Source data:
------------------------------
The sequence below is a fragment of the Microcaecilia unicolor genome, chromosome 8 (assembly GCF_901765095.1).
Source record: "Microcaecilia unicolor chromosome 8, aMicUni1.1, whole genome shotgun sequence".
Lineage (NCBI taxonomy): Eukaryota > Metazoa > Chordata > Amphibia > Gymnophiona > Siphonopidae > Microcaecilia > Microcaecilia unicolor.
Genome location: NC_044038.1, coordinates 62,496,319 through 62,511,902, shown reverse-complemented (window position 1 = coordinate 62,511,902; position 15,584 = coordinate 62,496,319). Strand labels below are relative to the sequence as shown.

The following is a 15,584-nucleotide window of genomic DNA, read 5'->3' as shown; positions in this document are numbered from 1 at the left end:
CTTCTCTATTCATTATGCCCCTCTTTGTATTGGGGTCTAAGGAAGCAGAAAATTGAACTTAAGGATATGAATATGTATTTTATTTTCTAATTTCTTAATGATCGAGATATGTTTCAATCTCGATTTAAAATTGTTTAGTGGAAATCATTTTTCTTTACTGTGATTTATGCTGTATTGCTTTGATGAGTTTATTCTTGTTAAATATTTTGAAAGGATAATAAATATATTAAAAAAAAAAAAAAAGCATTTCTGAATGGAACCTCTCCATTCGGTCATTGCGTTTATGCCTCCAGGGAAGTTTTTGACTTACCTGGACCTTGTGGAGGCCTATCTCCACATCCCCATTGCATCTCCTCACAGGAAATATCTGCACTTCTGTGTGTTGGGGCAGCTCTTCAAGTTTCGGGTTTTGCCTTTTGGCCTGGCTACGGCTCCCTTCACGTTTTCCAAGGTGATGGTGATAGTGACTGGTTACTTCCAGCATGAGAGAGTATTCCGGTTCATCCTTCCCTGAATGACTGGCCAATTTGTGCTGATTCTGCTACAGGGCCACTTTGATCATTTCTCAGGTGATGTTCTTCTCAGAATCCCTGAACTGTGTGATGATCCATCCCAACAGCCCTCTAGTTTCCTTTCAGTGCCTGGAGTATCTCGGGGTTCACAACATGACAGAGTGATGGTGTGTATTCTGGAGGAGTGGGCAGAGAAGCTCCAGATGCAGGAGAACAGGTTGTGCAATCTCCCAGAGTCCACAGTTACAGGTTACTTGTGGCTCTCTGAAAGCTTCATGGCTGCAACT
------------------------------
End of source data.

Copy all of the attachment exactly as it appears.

The sequence below is a fragment of the Microcaecilia unicolor genome, chromosome 8 (assembly GCF_901765095.1).
Source record: "Microcaecilia unicolor chromosome 8, aMicUni1.1, whole genome shotgun sequence".
Lineage (NCBI taxonomy): Eukaryota > Metazoa > Chordata > Amphibia > Gymnophiona > Siphonopidae > Microcaecilia > Microcaecilia unicolor.
Genome location: NC_044038.1, coordinates 62,496,319 through 62,511,902, shown reverse-complemented (window position 1 = coordinate 62,511,902; position 15,584 = coordinate 62,496,319). Strand labels below are relative to the sequence as shown.

The following is a 15,584-nucleotide window of genomic DNA, read 5'->3' as shown; positions in this document are numbered from 1 at the left end:
CTTCTCTATTCATTATGCCCCTCTTTGTATTGGGGTCTAAGGAAGCAGAAAATTGAACTTAAGGATATGAATATGTATTTTATTTTCTAATTTCTTAATGATCGAGATATGTTTCAATCTCGATTTAAAATTGTTTAGTGGAAATCATTTTTCTTTACTGTGATTTATGCTGTATTGCTTTGATGAGTTTATTCTTGTTAAATATTTTGAAAGGATAATAAATATATTAAAAAAAAAAAAAAAGCATTTCTGAATGGAACCTCTCCATTCGGTCATTGCGTTTATGCCTCCAGGGAAGTTTTTGACTTACCTGGACCTTGTGGAGGCCTATCTCCACATCCCCATTGCATCTCCTCACAGGAAATATCTGCACTTCTGTGTGTTGGGGCAGCTCTTCAAGTTTCGGGTTTTGCCTTTTGGCCTGGCTACGGCTCCCTTCACGTTTTCCAAGGTGATGGTGATAGTGACTGGTTACTTCCAGCATGAGAGAGTATTCCGGTTCATCCTTCCCTGAATGACTGGCCAATTTGTGCTGATTCTGCTACAGGGCCACTTTGATCATTTCTCAGGTGATGTTCTTCTCAGAATCCCTGAACTGTGTGATGATCCATCCCAACAGCCCTCTAGTTTCCTTTCAGTGCCTGGAGTATCTCGGGGTTCACAACATGACAGAGTGATGGTGTGTATTCTGGAGGAGTGGGCAGAGAAGCTCCAGATGCAGGAGAACAGGTTGTGCAATCTCCCAGAGTCCACAGTTACAGGTTACTTGTGGCTCTCTGAAAGCTTCATGGCTGCAACT